Our tour began with a 10 minute film, our guide Riley did a fine job. See our tour here first hand. After the film our group went to see the dig site. Riley took us around the pit, stopping at 5 vantage points and showing us many of the well-preserved bones.
After the tour we could explore the other exhibit rooms adjacent to the dig area. There was only time to see the Ice Age Exhibit Hall before they closed.
A Woolly Mammoth Bone House replica is here too. I apologize for the blurry 2nd pic.
We sure had a lot of fun here. We hope to return next year to see the rest of the museum and see further progress on the dig site. Our guide Riley did a fine job on the tour and explained everything well.
Donations gratefully accepted to continue the project!
I think I might have visited here once MANY years ago, I don’t know for sure when. In fact, I had forgotten you could visit here. It was time to come back and see things in early spring. If you bike here, there is a cute fish-shaped bike rack.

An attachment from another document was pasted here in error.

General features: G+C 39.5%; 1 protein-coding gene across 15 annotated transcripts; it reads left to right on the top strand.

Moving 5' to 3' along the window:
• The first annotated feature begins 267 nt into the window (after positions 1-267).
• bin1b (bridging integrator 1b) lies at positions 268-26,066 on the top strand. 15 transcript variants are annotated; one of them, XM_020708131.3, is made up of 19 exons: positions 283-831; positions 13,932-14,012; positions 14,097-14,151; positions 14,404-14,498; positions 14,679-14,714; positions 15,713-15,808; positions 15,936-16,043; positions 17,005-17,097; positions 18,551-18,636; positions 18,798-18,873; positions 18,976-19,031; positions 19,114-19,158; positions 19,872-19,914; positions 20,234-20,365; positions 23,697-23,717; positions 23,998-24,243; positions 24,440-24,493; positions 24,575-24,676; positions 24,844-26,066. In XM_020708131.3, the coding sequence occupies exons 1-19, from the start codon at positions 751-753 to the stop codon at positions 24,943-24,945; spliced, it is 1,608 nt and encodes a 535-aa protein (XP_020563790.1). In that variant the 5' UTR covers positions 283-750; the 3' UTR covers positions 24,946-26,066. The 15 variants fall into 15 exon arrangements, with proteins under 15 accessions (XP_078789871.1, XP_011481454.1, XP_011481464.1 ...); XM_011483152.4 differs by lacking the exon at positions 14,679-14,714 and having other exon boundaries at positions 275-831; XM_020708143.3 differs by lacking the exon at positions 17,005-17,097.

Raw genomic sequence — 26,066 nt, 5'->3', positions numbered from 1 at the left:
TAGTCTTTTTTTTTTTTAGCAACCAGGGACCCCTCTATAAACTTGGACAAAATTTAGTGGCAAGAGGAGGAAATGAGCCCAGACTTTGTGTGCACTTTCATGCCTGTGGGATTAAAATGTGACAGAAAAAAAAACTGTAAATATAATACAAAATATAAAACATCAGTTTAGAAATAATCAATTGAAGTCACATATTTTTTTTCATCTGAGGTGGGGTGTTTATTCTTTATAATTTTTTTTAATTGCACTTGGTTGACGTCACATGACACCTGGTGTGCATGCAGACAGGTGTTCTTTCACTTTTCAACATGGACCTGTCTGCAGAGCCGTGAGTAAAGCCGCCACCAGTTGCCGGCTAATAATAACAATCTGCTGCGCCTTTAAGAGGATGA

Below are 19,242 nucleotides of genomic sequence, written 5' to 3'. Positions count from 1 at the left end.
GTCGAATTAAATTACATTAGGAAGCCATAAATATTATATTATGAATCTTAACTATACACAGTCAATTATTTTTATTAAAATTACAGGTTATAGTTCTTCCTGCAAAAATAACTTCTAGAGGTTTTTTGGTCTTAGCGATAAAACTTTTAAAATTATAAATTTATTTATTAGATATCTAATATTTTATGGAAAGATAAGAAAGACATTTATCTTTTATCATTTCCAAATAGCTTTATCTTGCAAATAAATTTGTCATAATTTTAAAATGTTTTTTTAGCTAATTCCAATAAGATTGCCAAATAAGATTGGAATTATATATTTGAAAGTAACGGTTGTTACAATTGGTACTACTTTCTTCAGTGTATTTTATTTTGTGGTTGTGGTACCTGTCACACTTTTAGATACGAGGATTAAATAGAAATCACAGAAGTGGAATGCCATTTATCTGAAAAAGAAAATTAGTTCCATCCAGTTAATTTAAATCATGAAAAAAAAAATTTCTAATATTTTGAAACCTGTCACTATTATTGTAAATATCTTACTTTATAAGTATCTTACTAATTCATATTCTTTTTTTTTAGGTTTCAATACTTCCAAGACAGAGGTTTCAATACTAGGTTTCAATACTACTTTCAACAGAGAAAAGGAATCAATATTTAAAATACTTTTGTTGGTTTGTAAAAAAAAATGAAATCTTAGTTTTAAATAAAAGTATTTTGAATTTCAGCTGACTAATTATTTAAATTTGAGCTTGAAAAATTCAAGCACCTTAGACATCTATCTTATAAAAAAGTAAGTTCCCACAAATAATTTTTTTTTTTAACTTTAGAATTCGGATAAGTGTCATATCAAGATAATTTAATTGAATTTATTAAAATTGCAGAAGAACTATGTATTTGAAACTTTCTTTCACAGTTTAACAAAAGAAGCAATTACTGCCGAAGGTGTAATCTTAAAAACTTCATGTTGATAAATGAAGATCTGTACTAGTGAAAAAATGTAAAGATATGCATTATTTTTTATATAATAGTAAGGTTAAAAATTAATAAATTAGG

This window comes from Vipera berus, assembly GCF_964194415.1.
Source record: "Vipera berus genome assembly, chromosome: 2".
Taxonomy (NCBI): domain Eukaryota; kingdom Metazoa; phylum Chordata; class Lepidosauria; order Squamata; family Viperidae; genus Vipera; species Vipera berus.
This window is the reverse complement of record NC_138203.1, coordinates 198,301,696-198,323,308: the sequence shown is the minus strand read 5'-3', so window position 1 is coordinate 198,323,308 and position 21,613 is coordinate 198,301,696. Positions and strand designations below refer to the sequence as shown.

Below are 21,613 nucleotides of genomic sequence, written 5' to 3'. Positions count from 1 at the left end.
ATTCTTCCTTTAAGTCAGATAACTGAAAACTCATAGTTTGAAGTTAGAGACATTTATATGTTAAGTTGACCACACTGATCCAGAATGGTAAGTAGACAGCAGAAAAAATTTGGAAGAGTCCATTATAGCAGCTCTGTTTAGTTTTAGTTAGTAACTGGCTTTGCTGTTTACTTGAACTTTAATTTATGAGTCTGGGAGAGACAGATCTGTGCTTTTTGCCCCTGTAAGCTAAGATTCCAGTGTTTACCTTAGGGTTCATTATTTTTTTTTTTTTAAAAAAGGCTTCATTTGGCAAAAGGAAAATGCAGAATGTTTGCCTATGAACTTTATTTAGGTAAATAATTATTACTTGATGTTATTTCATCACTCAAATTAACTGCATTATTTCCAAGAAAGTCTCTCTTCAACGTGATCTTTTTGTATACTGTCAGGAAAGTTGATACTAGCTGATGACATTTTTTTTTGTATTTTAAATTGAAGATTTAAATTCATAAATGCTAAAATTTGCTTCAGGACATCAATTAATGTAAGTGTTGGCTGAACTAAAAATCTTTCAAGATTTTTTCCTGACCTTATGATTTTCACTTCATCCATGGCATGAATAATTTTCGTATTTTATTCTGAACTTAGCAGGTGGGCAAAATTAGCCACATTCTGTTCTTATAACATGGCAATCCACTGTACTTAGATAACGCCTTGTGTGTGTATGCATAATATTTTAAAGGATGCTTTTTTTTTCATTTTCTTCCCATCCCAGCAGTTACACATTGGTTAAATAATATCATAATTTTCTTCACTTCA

Take a look at my visit here, you can see the fish swimming too.
Here is a map of the grounds, there are many signs placed throughout explaining the different areas of the fish hatchery. Let’s go for a walk! Spring is awakening here. The water never freezes though, they keep it warm over the winter. They have a sign describing winter activities here.
View of the area.
And the raceway below, in the morning the staff clean the water and feed the fish.
Walking a little further, we come to a peaceful pond, reflecting the trees.
We also find a marker on a large rock across from a bench by the creek, dedicated to Tom Palmer. A great place to sit and relax.